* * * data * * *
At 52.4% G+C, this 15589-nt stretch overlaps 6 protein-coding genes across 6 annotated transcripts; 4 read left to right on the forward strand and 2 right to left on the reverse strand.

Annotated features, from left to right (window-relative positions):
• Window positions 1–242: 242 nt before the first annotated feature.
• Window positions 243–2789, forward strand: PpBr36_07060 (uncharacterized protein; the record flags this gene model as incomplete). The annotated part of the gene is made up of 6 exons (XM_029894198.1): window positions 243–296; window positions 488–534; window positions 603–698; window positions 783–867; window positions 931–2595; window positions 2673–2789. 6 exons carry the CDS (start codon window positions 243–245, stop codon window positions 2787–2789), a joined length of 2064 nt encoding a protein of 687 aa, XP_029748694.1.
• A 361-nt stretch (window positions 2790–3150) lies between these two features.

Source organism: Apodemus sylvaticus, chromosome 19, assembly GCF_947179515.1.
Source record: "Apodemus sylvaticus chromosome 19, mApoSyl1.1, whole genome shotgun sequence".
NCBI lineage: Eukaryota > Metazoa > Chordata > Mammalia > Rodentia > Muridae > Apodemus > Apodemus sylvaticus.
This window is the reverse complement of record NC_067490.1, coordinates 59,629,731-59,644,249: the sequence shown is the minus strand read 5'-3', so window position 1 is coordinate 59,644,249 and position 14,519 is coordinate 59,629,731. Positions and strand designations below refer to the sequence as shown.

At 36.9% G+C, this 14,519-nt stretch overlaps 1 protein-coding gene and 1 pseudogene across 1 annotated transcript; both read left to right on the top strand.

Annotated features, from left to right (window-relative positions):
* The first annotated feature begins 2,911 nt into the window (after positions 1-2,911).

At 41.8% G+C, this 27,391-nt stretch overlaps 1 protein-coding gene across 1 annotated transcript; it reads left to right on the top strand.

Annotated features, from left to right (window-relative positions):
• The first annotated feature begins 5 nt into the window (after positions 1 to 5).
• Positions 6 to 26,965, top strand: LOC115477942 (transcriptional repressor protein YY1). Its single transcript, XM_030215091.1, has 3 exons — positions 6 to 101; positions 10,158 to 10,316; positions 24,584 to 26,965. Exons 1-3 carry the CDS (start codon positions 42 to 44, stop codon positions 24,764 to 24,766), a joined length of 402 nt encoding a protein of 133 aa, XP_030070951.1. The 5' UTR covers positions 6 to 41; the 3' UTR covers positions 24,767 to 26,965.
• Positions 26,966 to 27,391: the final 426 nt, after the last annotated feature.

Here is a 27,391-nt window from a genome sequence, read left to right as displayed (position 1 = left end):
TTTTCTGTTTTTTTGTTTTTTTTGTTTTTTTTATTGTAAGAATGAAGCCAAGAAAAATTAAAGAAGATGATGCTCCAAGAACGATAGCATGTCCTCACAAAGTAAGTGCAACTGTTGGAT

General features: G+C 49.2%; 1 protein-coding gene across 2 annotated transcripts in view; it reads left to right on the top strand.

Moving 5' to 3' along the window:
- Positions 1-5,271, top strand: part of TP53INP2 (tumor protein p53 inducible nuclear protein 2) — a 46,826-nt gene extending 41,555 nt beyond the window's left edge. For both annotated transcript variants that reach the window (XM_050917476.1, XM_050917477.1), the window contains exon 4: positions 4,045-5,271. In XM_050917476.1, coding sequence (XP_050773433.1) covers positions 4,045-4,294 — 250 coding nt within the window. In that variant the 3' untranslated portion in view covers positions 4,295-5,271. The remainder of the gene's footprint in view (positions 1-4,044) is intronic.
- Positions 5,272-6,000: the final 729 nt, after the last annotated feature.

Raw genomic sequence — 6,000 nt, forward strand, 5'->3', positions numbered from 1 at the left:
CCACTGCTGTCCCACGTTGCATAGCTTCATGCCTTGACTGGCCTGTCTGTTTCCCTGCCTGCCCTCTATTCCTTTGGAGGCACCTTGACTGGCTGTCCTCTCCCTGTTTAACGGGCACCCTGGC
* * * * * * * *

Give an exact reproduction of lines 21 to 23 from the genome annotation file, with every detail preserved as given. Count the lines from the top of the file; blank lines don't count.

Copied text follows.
Moving 5' to 3' along the window:
- Positions 1-5,271, top strand: part of TP53INP2 (tumor protein p53 inducible nuclear protein 2) — a 46,826-nt gene extending 41,555 nt beyond the window's left edge. For both annotated transcript variants that reach the window (XM_050917476.1, XM_050917477.1), the window contains exon 4: positions 4,045-5,271. In XM_050917476.1, coding sequence (XP_050773433.1) covers positions 4,045-4,294 — 250 coding nt within the window. In that variant the 3' untranslated portion in view covers positions 4,295-5,271. The remainder of the gene's footprint in view (positions 1-4,044) is intronic.
- Positions 5,272-6,000: the final 729 nt, after the last annotated feature.